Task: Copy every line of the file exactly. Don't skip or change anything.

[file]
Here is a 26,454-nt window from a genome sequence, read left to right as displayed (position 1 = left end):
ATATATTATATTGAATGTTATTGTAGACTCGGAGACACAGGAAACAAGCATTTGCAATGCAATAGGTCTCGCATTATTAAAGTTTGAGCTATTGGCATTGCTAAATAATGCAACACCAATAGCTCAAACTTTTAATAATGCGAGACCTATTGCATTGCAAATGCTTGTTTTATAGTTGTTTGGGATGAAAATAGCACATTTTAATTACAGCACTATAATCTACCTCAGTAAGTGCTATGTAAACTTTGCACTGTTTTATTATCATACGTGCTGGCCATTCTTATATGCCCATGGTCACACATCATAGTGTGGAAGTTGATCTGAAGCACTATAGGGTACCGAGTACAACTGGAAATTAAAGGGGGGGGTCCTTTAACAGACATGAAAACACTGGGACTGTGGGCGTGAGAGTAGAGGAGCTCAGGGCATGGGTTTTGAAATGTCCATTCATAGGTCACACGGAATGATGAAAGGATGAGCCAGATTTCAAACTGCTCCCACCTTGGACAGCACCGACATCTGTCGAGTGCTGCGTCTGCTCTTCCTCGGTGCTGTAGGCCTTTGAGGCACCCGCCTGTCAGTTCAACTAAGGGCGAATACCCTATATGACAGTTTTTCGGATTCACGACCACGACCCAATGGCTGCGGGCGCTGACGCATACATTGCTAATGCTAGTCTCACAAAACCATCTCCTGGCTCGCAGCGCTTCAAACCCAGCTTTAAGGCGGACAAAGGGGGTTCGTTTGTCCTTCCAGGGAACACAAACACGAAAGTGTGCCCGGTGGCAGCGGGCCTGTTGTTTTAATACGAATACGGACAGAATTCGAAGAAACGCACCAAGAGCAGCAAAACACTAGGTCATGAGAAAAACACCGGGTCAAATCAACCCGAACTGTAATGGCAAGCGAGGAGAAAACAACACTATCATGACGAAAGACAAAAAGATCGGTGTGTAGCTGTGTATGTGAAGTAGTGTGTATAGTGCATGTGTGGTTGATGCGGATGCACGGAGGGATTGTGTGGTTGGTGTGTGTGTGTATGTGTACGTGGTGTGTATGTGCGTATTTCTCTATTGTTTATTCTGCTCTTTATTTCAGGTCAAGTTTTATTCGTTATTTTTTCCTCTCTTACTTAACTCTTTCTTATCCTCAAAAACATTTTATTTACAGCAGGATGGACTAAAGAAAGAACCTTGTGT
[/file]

Here is a 26,454-nt window from a genome sequence, read left to right as displayed (position 1 = left end):
ATATATTATATTGAATGTTATTGTAGACTCGGAGACACAGGAAACAAGCATTTGCAATGCAATAGGTCTCGCATTATTAAAGTTTGAGCTATTGGCATTGCTAAATAATGCAACACCAATAGCTCAAACTTTTAATAATGCGAGACCTATTGCATTGCAAATGCTTGTTTTATAGTTGTTTGGGATGAAAATAGCACATTTTAATTACAGCACTATAATCTACCTCAGTAAGTGCTATGTAAACTTTGCACTGTTTTATTATCATACGTGCTGGCCATTCTTATATGCCCATGGTCACACATCATAGTGTGGAAGTTGATCTGAAGCACTATAGGGTACCGAGTACAACTGGAAATTAAAGGGGGGGGTCCTTTAACAGACATGAAAACACTGGGACTGTGGGCGTGAGAGTAGAGGAGCTCAGGGCATGGGTTTTGAAATGTCCATTCATAGGTCACACGGAATGATGAAAGGATGAGCCAGATTTCAAACTGCTCCCACCTTGGACAGCACCGACATCTGTCGAGTGCTGCGTCTGCTCTTCCTCGGTGCTGTAGGCCTTTGAGGCACCCGCCTGTCAGTTCAACTAAGGGCGAATACCCTATATGACAGTTTTTCGGATTCACGACCACGACCCAATGGCTGCGGGCGCTGACGCATACATTGCTAATGCTAGTCTCACAAAACCATCTCCTGGCTCGCAGCGCTTCAAACCCAGCTTTAAGGCGGACAAAGGGGGTTCGTTTGTCCTTCCAGGGAACACAAACACGAAAGTGTGCCCGGTGGCAGCGGGCCTGTTGTTTTAATACGAATACGGACAGAATTCGAAGAAACGCACCAAGAGCAGCAAAACACTAGGTCATGAGAAAAACACCGGGTCAAATCAACCCGAACTGTAATGGCAAGCGAGGAGAAAACAACACTATCATGACGAAAGACAAAAAGATCGGTGTGTAGCTGTGTATGTGAAGTAGTGTGTATAGTGCATGTGTGGTTGATGCGGATGCACGGAGGGATTGTGTGGTTGGTGTGTGTGTGTATGTGTACGTGGTGTGTATGTGCGTATTTCTCTATTGTTTATTCTGCTCTTTATTTCAGGTCAAGTTTTATTCGTTATTTTTTCCTCTCTTACTTAACTCTTTCTTATCCTCAAAAACATTTTATTTACAGCAGGATGGACTAAAGAAAGAACCTTGTGT